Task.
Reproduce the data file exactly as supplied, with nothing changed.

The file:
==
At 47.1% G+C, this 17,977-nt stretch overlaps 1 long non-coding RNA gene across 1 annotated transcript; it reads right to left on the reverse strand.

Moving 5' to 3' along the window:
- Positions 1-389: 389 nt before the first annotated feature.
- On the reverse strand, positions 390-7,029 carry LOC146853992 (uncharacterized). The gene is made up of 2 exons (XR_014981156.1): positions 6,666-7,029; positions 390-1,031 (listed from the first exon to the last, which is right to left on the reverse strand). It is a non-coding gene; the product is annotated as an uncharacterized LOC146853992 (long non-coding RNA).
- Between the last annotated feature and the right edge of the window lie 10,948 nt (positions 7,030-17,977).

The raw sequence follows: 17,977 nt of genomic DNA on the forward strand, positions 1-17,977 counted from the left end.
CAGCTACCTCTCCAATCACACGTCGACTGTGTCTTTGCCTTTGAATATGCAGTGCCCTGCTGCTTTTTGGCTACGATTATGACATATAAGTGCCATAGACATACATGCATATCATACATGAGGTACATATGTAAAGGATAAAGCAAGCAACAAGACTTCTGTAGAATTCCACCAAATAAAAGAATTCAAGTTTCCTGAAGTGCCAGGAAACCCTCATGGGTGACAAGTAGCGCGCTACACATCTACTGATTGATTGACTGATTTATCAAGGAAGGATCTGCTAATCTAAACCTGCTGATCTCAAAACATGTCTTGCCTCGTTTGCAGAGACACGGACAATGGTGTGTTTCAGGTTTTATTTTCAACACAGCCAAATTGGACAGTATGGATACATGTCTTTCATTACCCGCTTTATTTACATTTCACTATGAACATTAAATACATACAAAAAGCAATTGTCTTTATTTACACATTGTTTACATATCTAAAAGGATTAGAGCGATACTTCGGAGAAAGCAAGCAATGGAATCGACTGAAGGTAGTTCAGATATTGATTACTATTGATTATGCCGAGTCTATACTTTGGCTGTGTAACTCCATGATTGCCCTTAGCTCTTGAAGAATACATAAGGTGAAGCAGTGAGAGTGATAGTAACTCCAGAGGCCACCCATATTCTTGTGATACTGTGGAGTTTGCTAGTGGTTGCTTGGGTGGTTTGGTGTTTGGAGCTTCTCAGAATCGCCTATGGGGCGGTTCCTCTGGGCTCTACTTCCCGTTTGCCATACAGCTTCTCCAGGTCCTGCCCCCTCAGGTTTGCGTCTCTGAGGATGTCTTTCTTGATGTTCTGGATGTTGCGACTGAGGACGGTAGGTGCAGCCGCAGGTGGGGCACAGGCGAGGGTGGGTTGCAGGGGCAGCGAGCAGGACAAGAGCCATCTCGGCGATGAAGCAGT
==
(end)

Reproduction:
At 47.1% G+C, this 17,977-nt stretch overlaps 1 long non-coding RNA gene across 1 annotated transcript; it reads right to left on the reverse strand.

Moving 5' to 3' along the window:
- Positions 1-389: 389 nt before the first annotated feature.
- On the reverse strand, positions 390-7,029 carry LOC146853992 (uncharacterized). The gene is made up of 2 exons (XR_014981156.1): positions 6,666-7,029; positions 390-1,031 (listed from the first exon to the last, which is right to left on the reverse strand). It is a non-coding gene; the product is annotated as an uncharacterized LOC146853992 (long non-coding RNA).
- Between the last annotated feature and the right edge of the window lie 10,948 nt (positions 7,030-17,977).

The raw sequence follows: 17,977 nt of genomic DNA on the forward strand, positions 1-17,977 counted from the left end.
CAGCTACCTCTCCAATCACACGTCGACTGTGTCTTTGCCTTTGAATATGCAGTGCCCTGCTGCTTTTTGGCTACGATTATGACATATAAGTGCCATAGACATACATGCATATCATACATGAGGTACATATGTAAAGGATAAAGCAAGCAACAAGACTTCTGTAGAATTCCACCAAATAAAAGAATTCAAGTTTCCTGAAGTGCCAGGAAACCCTCATGGGTGACAAGTAGCGCGCTACACATCTACTGATTGATTGACTGATTTATCAAGGAAGGATCTGCTAATCTAAACCTGCTGATCTCAAAACATGTCTTGCCTCGTTTGCAGAGACACGGACAATGGTGTGTTTCAGGTTTTATTTTCAACACAGCCAAATTGGACAGTATGGATACATGTCTTTCATTACCCGCTTTATTTACATTTCACTATGAACATTAAATACATACAAAAAGCAATTGTCTTTATTTACACATTGTTTACATATCTAAAAGGATTAGAGCGATACTTCGGAGAAAGCAAGCAATGGAATCGACTGAAGGTAGTTCAGATATTGATTACTATTGATTATGCCGAGTCTATACTTTGGCTGTGTAACTCCATGATTGCCCTTAGCTCTTGAAGAATACATAAGGTGAAGCAGTGAGAGTGATAGTAACTCCAGAGGCCACCCATATTCTTGTGATACTGTGGAGTTTGCTAGTGGTTGCTTGGGTGGTTTGGTGTTTGGAGCTTCTCAGAATCGCCTATGGGGCGGTTCCTCTGGGCTCTACTTCCCGTTTGCCATACAGCTTCTCCAGGTCCTGCCCCCTCAGGTTTGCGTCTCTGAGGATGTCTTTCTTGATGTTCTGGATGTTGCGACTGAGGACGGTAGGTGCAGCCGCAGGTGGGGCACAGGCGAGGGTGGGTTGCAGGGGCAGCGAGCAGGACAAGAGCCATCTCGGCGATGAAGCAGT